Hi Bruno! You’re welcome 🙂 If you’re wanting to explore all areas (Valensole, Sault & the Luberon) then I’d recommend staying around Apt or its surrounds. I don’t have experience staying there with a baby, but this place looks like it will be well equipped and comfortable for a family stay. Have a great time!

  11. Reply
    John Riley
    April 8, 2019 at 3:58 pm

    Hi Nadine, after reading your wonderful guide, I now want to try to fit Provence into my Europe trip. My tentative itinerary is to go to Paris from Amsterdam by train on June 22, then fly to Venice on June 28. Do you think it is possible to modify my itinerary to add in June 26 Paris to Nice, then June 28 Nice to Venice (assuming Nice is the closet airport to Provence)? I know it is pushing it, but I would love to spend the full day of June 27 making memories with family in the Provence lavender and sunflower fields. Are we in the right time to visit the fields? Do you think it is doable? Is flying to Nice and renting a car our best option? Thank you so much.

    1. Reply
      Nadine Maffre
      April 17, 2019 at 10:01 am

      Hi John, you could visit for just two days – I think it’d still be worthwhile. If you can, fly into Marseille as it’s a bit closer. And yes, the lavender should look lovely then. It’s at its best early July, but late June should be lovely also (depends on the Spring weather also).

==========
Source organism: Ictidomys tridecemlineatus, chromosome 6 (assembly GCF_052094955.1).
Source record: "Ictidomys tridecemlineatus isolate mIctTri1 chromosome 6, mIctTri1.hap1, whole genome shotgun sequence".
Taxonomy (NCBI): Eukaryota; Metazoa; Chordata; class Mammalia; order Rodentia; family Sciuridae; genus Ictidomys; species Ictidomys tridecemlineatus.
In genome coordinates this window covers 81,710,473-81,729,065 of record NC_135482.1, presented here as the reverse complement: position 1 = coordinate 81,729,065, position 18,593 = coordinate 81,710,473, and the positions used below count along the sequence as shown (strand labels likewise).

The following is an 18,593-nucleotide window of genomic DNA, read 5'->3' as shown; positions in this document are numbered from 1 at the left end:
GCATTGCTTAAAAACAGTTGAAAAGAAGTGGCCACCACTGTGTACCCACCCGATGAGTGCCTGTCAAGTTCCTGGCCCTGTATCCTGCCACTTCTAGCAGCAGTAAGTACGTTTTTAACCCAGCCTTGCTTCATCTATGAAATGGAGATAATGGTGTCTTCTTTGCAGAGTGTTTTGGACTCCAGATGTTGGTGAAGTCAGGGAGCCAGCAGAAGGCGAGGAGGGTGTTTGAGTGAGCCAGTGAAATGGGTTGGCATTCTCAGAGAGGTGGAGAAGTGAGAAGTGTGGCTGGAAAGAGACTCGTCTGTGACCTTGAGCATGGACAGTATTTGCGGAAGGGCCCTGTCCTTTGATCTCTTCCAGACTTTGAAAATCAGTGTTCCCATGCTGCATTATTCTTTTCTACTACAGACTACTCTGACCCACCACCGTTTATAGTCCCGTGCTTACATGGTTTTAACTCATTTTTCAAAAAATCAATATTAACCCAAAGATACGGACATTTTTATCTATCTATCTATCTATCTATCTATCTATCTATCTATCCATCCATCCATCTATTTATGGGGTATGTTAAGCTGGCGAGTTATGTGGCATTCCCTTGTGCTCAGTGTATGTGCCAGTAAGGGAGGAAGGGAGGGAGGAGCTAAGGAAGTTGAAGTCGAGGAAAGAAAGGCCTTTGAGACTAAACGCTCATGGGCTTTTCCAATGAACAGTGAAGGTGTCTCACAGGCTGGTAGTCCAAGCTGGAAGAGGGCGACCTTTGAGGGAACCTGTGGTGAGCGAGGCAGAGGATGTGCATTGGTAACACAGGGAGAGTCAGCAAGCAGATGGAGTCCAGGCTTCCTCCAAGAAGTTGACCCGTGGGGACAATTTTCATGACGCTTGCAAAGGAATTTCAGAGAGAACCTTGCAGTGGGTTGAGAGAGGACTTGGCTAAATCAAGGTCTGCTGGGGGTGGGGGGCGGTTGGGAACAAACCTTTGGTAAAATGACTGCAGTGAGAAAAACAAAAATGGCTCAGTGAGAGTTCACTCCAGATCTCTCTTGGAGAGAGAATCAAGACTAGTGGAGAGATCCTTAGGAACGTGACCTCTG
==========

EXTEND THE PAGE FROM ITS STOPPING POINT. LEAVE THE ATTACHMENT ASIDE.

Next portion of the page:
12. Reply
    April 10, 2019 at 9:18 pm

    Thank you so much for your thorough guide Nadine!! I had started researching for our trip in January, took a break from all the headspinning info, and am so fortunate you have posted such a comprehensive guide now before we visit in mid-July.

    We are only going to be in Provence for a couple days (my four kids and my partner). I noticed that you mentioned to stay in Apt, but do you have any recommendations where to stay for a prime Lavender fields location, as well as pre-Bastille Day happenings?

    thank you so much in advance for your advice. if you prefer, feel free to email me. can’t wait to visit some of these spots on your list!

    1. Reply
      Nadine Maffre
      April 17, 2019 at 10:09 am

      Hi Natalie, if you’re only going to be in the area for two days, I’d recommend focusing on one area – two at a push. Between the Valensole/Luberon/Sault Areas. Valensole may be harvested in mid-July (I think the lavender festival is 21st July this year). But it’s hard to know in advance. Sault would be a safer bet. This B&B is right among the lavender fields in Sault. Have an amazing time!